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Clare Corthell: Learning Data Science Online


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Clare Corthell, Data Scientist and Designer at Mattermark, and author of the Open Source Data Science Masters, shares her experience teaching herself data science with online resources.

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Clare Corthell: Learning Data Science Online

  1. 1. THE OPEN SOURCE DATA SCIENCE MASTERS (THE DIY DATA SCIENTIST) Clare Corthell Data Scientist at Mattermark @clarecorthell
  2. 2. Deal Intelligence Platform interface to live data about private companies
  3. 3. TODAY • What a Data Scientist does • Paths to becoming a Data Scientist • Where to start • Navigating a path • Why you should run toward hard things
  4. 4. WHAT DOES A DATA SCIENTIST DO? Data Scientists turn data into knowledge by answering the right questions Which is also predicated on asking the right questions
  5. 5. HOW DO I BECOME A DATA SCIENTIST? the answer you don’t want… There’s no paved road, no one way
  6. 6. PATHS 1. Get a Classic Masters from an accredited University <Warning> I have yet to see one that’s better than the OSDSM 2. Attend a Bootcamp or Academy • Zipfian Academy (SF) • Insight Data Science Fellows (Palo Alto, NYC) • Data Science Retreat (Berlin) 3. Self-Taught • The Open Source Data Science Masters
  7. 7. THEORY & APPLICATION or, why universities haven’t figured this out yet Universities don’t focus on “Data Science” because it’s tightly bound to application. Universities develop theory. Businesses develop applications. The two exist symbiotically - they do need each other. The goals are simply very different.
  8. 8. • Math • Computing • Algorithms • Distributed Computing • Databases • Data Mining • Machine Learning • Graph Theory • Natural Language Processing • Analysis • Visualization • Python (language & libraries) The Open Source Data Science Masters The internet helps me curate - hence Open Source
  9. 9. (that’s alot)
  10. 10. CLARE’S PATH Previously Product Designer, front end dev Transcript 6 months of study Data Scientist & Machine Learning Developer at Mattermark My team builds domain-specific systems for classification, recommendation, prediction, crawling, fact extraction, and more languages Python SQL machine learning Scikit Learn data manipulation Pandas Numpy matplotlib NLTK design html/css/js
  11. 11. 1. Get a goal 2. Get a plan 3. Get mentorship 4. Get a project
  12. 12. 1. Get a goal What kind of “Data Scientist” do you want to be? Explore the different roles Pick something that sparks your interest Find out what those people do on a daily basis
  13. 13. Rachel Schutt, Doing Data Science
  14. 14. Analyzing the Analyzers, O’Reilly
  15. 15. 2. Get a plan Figure out what skills you need to be minimally effective Design a Curriculum (fork the OSDSM!) Plan a schedule of study
  16. 16. Dave Holtz Airbnb
  17. 17. 3. Get mentorship Talk to people on twitter Ask to buy them coffee (with a specific need or question in hand) Get informational interviews (a lost art; they can turn into real interviews, but are low-pressure)
  18. 18. 4. Get a question (make it a small question - don’t set yourself up for failure) Project Use real-world data to answer a question Who do iguana owners connect to on twitter? Work on a real business problem Help a non-profit* with data they don’t understand What channels of marketing are working for us? *Orgs that coordinate working with NGOs: Bayes Impact, DataKind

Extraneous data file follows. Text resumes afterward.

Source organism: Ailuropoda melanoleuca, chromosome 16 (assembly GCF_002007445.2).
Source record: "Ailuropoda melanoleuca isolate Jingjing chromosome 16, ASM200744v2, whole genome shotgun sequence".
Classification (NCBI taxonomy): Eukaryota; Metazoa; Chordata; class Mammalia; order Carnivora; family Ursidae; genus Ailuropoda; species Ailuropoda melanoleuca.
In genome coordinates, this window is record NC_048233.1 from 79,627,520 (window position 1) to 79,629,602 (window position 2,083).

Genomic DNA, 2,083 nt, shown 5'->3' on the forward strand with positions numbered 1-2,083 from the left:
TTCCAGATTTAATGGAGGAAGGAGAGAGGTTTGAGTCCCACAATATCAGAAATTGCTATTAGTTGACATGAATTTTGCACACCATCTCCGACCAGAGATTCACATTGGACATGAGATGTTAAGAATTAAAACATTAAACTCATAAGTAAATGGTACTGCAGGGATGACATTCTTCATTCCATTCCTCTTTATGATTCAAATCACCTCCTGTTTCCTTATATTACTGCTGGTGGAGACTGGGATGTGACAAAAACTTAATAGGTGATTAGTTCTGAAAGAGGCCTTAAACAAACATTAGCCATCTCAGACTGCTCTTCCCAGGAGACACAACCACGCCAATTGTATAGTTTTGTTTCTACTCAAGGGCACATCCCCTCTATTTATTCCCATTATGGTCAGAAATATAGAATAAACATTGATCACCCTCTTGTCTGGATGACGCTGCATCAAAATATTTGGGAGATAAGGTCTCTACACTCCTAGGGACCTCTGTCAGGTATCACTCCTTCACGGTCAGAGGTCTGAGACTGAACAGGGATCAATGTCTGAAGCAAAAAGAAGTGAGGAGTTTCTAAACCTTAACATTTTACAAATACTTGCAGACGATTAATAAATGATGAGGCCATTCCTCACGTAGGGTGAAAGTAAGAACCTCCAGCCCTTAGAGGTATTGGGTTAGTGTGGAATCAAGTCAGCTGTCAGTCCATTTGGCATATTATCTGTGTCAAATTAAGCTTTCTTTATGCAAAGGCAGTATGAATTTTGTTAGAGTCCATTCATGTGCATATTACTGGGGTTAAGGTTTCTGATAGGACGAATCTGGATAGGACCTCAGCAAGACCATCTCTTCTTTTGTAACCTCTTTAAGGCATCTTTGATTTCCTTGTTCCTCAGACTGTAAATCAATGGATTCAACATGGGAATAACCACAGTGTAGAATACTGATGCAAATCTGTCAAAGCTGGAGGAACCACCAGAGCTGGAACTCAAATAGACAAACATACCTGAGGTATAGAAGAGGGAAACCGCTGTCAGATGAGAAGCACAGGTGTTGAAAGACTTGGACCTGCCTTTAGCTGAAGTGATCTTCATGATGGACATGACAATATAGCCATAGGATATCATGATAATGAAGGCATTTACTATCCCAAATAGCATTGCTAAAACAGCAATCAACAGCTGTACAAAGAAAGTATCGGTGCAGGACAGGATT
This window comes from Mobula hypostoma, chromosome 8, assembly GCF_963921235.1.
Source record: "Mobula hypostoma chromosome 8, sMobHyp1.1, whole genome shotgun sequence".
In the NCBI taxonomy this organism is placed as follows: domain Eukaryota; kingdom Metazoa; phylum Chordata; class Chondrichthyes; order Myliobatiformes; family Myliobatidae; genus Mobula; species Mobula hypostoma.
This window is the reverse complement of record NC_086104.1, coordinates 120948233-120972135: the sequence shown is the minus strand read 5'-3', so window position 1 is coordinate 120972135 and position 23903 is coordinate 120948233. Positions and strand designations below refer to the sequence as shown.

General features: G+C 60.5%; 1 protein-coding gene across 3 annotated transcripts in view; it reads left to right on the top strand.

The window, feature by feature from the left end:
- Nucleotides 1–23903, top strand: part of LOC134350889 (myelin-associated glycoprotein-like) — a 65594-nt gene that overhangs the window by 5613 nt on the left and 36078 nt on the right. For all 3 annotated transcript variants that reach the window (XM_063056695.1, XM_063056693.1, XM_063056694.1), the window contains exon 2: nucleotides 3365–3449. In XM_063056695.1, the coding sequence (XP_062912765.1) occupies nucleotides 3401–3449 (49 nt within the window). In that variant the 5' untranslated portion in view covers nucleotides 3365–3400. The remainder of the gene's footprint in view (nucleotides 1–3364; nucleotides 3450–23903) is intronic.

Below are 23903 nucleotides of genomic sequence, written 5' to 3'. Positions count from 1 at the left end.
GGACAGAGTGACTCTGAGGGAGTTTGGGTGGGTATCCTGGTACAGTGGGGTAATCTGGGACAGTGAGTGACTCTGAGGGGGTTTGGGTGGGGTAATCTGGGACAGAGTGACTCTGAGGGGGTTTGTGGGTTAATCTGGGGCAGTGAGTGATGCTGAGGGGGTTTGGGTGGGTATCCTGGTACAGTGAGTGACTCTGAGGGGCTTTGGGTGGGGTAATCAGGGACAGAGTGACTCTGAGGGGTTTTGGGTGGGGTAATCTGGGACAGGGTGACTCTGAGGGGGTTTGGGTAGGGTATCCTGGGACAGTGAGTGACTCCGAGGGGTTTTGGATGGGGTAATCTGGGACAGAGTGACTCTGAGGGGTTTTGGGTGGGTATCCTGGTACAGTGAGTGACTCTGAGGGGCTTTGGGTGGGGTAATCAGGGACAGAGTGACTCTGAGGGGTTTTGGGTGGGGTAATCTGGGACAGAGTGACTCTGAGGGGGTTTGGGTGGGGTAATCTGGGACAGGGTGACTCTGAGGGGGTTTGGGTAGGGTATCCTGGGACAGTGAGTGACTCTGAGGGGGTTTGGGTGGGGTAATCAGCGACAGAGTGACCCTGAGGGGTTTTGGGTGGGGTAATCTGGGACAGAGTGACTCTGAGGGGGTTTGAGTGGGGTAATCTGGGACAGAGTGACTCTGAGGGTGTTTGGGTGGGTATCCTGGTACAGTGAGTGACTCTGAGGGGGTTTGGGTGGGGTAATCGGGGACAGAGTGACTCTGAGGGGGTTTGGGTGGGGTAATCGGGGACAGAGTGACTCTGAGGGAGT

19. 19. Let’s talk about where this perfect plan gets really incredibly difficult (Let’s start with a tautology)
  20. 20. HARD THINGS ARE HARD Hard things are hard because there are no easy answers or recipes. They are hard because your emotions are at odds with your logic. They are hard because you don’t know the answer and you cannot ask for help without showing weakness. Ben Horowitz The Hard Thing about Hard Things
  21. 21. When something scares you run like hell right into it. The hardest things are things people avoid the most. That’s your marginal advantage. Maybe that’s why there aren’t enough Data Scientists. You will figure it out. It’s about ego management and problem solving.
  22. 22. RUN TOWARD HARD THINGS Choosing what you want to do and what to work on Not knowing everything Being overwhelmed Time Management Math Coding
  23. 23. Not knowing everything Being overwhelmed There are a million things you could learn and work on. That’s overwhelming. But you can’t afford to get overwhelmed. You won’t know everything. It’s impractical and impossible to know everything. Learn to say “I don’t know.” FYI Programmers don’t read books. They reference them as needed.
  24. 24. Time Management How do I do all of this in a reasonable amount of time? - You don’t. - Be rigorous. Ask yourself: Will this directly help me achieve my goal? Refine your goals, focus your work. Don’t switch tasks. Focus on one thing at a time.
  25. 25. Why is time management so hard? We’re used to other people telling us what to do; Teachers Managers Parents
  26. 26. CODING IS HARD.
  27. 27. a hint for those new to programming google stackoverflow + problem
  28. 28. why code?
  29. 29. HUMANS SHOULD BE HUMANS AND COMPUTERS SHOULD BE COMPUTERS. You must code. Because automation. And no, there is no shortcut.
  30. 30. YOUR ADVANTAGE Self-study in Data Science is hard. But what you spend in energy and commitment to self-teaching is returned to you in: • Choice of professional focus • Respect from potential employers for managing yourself. You want to work with people who will respect and recognize that. • Skills that are tough to get from a university or employer • A path with no gatekeepers - no one will stop you.
  31. 31. Take the first step.
  32. 32. 1. Learn to code in Python. 2. Take Intro to Data Science (UW) 3. Go get a coffee 4. Ask one question
  33. 33. i ♥ questions @clarecorthell